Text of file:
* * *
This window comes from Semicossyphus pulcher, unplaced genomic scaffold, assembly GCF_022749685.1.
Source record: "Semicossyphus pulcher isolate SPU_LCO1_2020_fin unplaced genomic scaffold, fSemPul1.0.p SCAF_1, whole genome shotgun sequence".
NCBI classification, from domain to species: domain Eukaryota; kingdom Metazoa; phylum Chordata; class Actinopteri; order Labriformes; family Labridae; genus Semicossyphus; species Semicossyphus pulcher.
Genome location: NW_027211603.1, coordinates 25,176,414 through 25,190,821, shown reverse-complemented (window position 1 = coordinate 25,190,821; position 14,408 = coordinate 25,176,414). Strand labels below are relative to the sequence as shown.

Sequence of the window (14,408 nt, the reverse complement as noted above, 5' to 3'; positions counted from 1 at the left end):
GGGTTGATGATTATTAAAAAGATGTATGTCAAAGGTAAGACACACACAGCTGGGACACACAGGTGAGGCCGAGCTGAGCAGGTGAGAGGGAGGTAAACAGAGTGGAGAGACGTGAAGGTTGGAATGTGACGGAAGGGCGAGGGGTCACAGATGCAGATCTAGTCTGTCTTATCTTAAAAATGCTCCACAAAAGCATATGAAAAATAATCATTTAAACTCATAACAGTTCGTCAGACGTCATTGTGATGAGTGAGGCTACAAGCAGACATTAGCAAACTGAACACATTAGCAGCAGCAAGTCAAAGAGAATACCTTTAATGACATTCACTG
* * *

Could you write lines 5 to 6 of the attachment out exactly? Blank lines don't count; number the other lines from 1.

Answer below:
Sequence of the window (14,408 nt, the reverse complement as noted above, 5' to 3'; positions counted from 1 at the left end):
GGGTTGATGATTATTAAAAAGATGTATGTCAAAGGTAAGACACACACAGCTGGGACACACAGGTGAGGCCGAGCTGAGCAGGTGAGAGGGAGGTAAACAGAGTGGAGAGACGTGAAGGTTGGAATGTGACGGAAGGGCGAGGGGTCACAGATGCAGATCTAGTCTGTCTTATCTTAAAAATGCTCCACAAAAGCATATGAAAAATAATCATTTAAACTCATAACAGTTCGTCAGACGTCATTGTGATGAGTGAGGCTACAAGCAGACATTAGCAAACTGAACACATTAGCAGCAGCAAGTCAAAGAGAATACCTTTAATGACATTCACTG